Holland & Usry February 2020

When You Follow the Rules for True Apologies IT’S NEVER TOO LATE TO SAY SORRY

Feb. 14 surely gives us an opportunity to think about love and all its joys, but when love lasts, we realize there’s work to be done, too. Some of the hardest work we do for the people we love comes down to two simple words:

3. Don’t overshadow the apology with how bad you feel. Express remorse, but don’t make the victim feel guilty.

4. Don’t play the blame game. Even if the victim played a role, don’t say things like, “You started it!” Instead, try saying, “I’m sorry for my role in this.” 5. Fix it. Promise to change your behavior. Then do it. Otherwise, your apology is just a Band-Aid, not a cure. If it’s a serious sin, you may have to do a lot of repair work. Hunker down and get it done. 6. Timing is everything. Sometimes you’ve got to let the wounds heal a bit before the one you hurt is ready to hear you. You owe them that.

I’m sorry.

For me, uttering that can feel like a kick in the gut, even if I know I’m wrong. But I’ve figured out after nearly two decades of marriage that an unapologized wrong is like an untreated wound. It festers and sickens a relationship. If I’ve done wrong to someone I love, I need to say I’m sorry and say it well. So, how do you do that? I found an enlightening article on Psychology Today’s website called “The 9 Rules for True Apologies” written by Harriet Lerner, a Ph.D. psychologist who also wrote the book “Why Won’t You Apologize? Healing Big Betrayals and Everyday Hurts.” Here’s the expert’s advice — in my words — on making an apology that can make a difference, heal your relationship, and make you a better part of it. And, I’ve gotten the nine rules down to six! 1. Avoid the dirty word “but.” Injecting “but” into an apology makes it an excuse and transfers blame to the victim. It’s pretty hollow to hear, “I know I was wrong, but ...” After the “but,” who listens? 2. Own it. Focus on what you did wrong, period. Don’t bring up the other person’s response, which often starts with “but” — “But you shouldn’t have gotten so mad.”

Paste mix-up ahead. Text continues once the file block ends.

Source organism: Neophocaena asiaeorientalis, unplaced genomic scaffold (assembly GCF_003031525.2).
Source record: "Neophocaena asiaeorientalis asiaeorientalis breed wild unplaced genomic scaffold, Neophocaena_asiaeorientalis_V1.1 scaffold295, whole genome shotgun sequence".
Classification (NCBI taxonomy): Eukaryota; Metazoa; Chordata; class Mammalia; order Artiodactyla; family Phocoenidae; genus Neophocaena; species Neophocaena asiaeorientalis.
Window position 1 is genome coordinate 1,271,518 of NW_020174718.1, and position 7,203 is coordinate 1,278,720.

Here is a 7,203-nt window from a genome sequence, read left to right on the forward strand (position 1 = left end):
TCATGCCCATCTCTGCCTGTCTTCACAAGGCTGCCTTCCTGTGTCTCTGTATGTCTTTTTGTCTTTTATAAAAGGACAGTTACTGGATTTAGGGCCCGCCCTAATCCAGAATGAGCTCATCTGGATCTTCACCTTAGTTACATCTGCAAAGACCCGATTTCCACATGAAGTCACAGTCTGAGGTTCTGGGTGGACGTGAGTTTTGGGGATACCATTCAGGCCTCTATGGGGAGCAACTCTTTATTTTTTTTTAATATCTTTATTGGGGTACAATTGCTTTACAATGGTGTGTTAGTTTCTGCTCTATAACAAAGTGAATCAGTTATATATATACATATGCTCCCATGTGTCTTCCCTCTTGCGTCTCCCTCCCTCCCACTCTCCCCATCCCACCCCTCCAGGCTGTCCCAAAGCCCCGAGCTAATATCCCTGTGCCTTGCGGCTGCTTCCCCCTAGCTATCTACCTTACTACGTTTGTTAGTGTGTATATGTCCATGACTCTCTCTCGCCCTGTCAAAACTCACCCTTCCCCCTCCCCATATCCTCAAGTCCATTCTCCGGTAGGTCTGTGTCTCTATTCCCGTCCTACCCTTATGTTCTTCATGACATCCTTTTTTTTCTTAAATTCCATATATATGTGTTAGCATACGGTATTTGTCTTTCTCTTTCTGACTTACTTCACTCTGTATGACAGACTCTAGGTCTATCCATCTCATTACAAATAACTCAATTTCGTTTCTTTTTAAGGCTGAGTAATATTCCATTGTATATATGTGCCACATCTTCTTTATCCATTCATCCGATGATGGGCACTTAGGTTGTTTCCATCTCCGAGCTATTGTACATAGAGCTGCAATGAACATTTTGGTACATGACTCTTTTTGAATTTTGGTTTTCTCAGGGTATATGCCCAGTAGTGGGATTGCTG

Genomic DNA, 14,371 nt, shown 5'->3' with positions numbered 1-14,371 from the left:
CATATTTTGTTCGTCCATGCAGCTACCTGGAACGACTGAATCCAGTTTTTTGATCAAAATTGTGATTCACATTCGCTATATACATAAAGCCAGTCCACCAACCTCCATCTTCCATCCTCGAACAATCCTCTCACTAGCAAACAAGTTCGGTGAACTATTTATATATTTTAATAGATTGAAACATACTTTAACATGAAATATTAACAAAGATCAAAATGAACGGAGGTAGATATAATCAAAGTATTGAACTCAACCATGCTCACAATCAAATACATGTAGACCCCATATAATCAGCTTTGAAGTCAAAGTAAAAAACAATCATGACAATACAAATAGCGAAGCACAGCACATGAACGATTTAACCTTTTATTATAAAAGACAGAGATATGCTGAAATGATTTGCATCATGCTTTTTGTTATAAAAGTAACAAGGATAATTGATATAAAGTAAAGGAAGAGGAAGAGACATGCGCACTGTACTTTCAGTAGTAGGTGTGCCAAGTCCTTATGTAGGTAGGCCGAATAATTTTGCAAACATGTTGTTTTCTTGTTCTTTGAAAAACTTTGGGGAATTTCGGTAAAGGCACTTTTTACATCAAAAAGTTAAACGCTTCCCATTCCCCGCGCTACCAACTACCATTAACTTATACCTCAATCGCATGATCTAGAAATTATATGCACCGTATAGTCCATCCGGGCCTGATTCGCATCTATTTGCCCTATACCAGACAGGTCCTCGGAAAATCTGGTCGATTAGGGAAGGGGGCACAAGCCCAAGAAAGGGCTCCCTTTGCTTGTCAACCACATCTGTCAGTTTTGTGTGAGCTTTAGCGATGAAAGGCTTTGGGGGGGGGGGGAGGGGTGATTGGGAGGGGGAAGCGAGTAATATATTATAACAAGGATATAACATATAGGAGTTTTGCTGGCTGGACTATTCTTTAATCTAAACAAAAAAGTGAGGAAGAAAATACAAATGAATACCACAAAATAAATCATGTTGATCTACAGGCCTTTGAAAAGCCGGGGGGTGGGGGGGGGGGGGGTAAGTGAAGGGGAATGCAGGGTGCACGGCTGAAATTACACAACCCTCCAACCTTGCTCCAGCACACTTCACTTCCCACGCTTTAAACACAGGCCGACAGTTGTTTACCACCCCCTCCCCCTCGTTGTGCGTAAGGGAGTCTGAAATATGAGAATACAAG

You can check out the full article at PsychologyToday.com/us/ blog/the-dance-connection/201409/the-9-rules-true-apologies.

And to that, I’ll add three more rules from some other expert advice I’ve gotten:

7. Confess. Tell the victim you know exactly what you did wrong.

8. Tell them you know how it hurt them. Prove you’re sensitive to the inconvenience or suffering you’ve caused.

9. Ask for forgiveness. Give them the power to release you from your wrongdoing so you can both move on.

It doesn’t take much: “I’m sorry I didn’t tell you I’ve got to leave town this weekend for work. Now, you’ve got to get the children to their activities without my help, which is complicated and frustrating. I didn’t think of you. That won’t happen again. I’ll arrange some carpools to help you. Will you forgive me?”